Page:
Reef-building corals most vulnerable to extinction
Nearly one-third of the small animals that build the most massive and elaborate structures in coral reefs face elevated risk of extinction from global warming and various local problems, an international group of scientists reported today.
The worldwide assessment of more than 700 species of corals showed that 32.8% of them are now threatened with extinction, especially those that form large mounds or intricate branches resembling antlers.
Some of the threats are global in scope, such as elevated ocean water temperatures that have stressed corals to the extent that they have "bleached" bone-white. A massive bleaching episode in 1998 resulted in a vast decline of the world's reefs.
Corals also face problems from excessive and destructive fishing, polluted runoff that buries them under sediment or bathes them in nutrients that fuel out-of-control growth of algae and bacteria. Compounding the problem are outbreaks of various diseases that kill corals when they are under stress.
Using criteria established by the International Union for the Conservation of Nature, the team of scientists determined that loss of reefs and mounting threats have nudged them into the "critically endangered," "endangered" or "vulnerable" categories, leapfrogging over other groups of animals threatened with extinction.
"That makes corals the most threatened animals on Earth," said Greta Aeby, a coral disease expert with the Hawaii Institute of Marine Biology. Corals, as a group, are followed closely by frogs and related amphibians, which have also been on steep decline in recent decades due to pollution, loss of habitat and climate change.
The results, released online today by the journal Science, was presented at the International Coral Reef Symposium in Fort Lauderdale, Fla. Nearly 3,000 scientists and managers have congregated here to learn about the latest scientific discoveries and figure out ways to save the world's coral reefs.
Kent Carpenter, director of IUCN's Global Marine Species Assessment and lead author of the Science article, stressed the importance of coral reefs beyond their majesty and beauty to tourists donning snorkels and masks. Coral reefs, he said, house 25% of the diversity of marine life.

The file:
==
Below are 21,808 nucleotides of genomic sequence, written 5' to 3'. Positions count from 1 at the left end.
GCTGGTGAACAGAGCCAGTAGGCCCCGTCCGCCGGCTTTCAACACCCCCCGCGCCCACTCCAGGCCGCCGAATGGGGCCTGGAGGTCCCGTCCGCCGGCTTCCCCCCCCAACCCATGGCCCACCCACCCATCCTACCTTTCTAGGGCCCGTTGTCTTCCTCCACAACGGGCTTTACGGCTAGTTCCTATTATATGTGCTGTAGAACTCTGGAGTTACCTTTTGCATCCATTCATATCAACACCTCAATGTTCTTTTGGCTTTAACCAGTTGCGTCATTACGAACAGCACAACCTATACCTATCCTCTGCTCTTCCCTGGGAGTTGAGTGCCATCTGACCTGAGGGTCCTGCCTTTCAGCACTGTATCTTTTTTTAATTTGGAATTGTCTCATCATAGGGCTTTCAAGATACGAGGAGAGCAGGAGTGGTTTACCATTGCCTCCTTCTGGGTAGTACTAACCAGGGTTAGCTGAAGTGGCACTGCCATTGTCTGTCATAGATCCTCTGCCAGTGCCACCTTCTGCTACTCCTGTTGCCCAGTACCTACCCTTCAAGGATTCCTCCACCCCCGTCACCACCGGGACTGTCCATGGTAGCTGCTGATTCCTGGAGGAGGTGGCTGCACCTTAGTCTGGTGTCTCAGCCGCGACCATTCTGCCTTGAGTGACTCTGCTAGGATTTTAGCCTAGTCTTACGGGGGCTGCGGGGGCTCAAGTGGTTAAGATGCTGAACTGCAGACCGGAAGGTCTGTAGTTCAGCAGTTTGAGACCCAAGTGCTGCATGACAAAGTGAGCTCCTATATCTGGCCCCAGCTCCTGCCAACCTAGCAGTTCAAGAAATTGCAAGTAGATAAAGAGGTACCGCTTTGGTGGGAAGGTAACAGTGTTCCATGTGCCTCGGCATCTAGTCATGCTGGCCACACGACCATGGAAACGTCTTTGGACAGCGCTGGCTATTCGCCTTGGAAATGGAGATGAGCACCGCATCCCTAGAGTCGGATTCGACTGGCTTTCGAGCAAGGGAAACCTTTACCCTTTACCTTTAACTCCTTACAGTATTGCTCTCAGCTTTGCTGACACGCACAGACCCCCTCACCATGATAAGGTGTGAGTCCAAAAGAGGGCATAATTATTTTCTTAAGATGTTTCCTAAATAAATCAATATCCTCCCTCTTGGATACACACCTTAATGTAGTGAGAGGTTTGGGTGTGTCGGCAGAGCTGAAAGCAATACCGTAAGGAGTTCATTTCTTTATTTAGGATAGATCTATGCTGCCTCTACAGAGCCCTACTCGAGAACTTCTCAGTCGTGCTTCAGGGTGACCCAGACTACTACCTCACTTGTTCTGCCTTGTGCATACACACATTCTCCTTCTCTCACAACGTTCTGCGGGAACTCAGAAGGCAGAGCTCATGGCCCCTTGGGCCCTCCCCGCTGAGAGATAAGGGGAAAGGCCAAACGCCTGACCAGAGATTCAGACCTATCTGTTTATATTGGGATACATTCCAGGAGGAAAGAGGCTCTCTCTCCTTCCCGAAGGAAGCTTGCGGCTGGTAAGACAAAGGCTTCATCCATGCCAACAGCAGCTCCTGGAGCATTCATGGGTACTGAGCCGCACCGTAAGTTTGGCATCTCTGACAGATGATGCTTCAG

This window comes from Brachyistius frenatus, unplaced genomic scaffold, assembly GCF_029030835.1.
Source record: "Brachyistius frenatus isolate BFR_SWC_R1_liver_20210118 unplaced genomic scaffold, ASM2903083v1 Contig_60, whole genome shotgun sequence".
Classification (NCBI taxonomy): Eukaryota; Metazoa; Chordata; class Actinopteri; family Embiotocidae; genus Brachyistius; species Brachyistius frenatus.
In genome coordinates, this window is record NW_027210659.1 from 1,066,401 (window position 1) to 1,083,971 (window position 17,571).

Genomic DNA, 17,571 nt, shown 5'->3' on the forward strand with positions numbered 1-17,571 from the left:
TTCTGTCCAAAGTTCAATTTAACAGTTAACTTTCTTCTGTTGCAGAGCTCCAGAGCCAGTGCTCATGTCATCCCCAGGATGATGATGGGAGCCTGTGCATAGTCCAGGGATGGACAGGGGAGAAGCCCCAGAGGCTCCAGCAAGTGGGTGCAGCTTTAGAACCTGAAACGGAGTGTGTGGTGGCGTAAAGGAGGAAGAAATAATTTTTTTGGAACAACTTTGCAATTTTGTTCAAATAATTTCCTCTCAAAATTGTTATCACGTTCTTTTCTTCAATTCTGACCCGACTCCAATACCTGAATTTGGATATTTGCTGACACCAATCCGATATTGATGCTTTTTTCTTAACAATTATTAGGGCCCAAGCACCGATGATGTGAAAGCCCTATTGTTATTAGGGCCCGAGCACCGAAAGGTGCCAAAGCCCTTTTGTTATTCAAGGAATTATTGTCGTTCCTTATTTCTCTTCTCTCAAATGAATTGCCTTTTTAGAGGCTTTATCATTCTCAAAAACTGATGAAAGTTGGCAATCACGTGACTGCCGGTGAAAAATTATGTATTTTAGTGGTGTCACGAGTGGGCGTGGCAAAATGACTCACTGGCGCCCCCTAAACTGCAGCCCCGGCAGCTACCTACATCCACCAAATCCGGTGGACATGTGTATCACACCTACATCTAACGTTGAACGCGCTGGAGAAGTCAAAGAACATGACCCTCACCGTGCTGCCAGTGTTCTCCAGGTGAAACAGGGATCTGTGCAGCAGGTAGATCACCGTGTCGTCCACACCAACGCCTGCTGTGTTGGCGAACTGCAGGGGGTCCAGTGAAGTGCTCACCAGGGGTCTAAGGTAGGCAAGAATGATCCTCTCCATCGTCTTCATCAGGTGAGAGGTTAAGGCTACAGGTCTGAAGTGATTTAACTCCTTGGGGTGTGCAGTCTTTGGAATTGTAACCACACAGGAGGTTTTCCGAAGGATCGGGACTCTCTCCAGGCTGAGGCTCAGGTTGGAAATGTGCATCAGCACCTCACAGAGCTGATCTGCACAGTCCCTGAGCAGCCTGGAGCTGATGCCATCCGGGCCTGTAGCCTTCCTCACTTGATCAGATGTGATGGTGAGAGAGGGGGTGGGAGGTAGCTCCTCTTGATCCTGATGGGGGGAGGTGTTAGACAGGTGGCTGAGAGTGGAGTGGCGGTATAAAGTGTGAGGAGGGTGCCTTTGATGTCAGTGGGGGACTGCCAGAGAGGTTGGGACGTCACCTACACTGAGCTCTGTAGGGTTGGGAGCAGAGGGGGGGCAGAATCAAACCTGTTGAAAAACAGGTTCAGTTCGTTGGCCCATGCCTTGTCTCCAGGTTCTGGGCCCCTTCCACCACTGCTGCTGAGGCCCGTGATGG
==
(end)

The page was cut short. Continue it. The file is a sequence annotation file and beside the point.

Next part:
"Corals make up the very framework of the coral reef ecosystem," said Aeby, one of the 38 scientists who co-authored the study. If they disappear, she said, "we can expect to lose the fish and crabs and other critters that depend on these corals."
Loss of coral reefs could have profound impact on more than 500 million poor, subsistence fishermen in the tropics who rely on coral reefs to feed themselves and their families, said David Obura, a marine biologist and East Africa coordinator for the Coastal Oceans Research and Development in the Indian Ocean.
"People rely on coral reefs every day," said Obura, another co-author. "In places like the Indian Ocean," he said, "we need to work with fishermen and help people decide not to fish in a destructive way."
The decline in reef-building corals has been led by the loss of the two major branching corals in the Caribbean in recent decades. William F. Precht, manager of damage assessment and restoration for the Florida Keys National Marine Sanctuary, noted that 95% to 98% of the elkhorn and staghorn corals in the Keys and elsewhere in the region have been lost to disease, toppled by hurricanes or crowded out by algae and bacteria.
Both of these species are also listed as "threatened" with extinction under the U.S. Endangered Species Act.
Yet it's the rich diversity of corals in the tropical waters of the West Pacific, a place called the Coral Triangle that includes Malaysia, Indonesia and the Philippines, that presents the potential greatest loss of species.
-- Kenneth R. Weiss, in Ft. Lauderdale, Fla.
Photo of staghorn coral by Cathie Page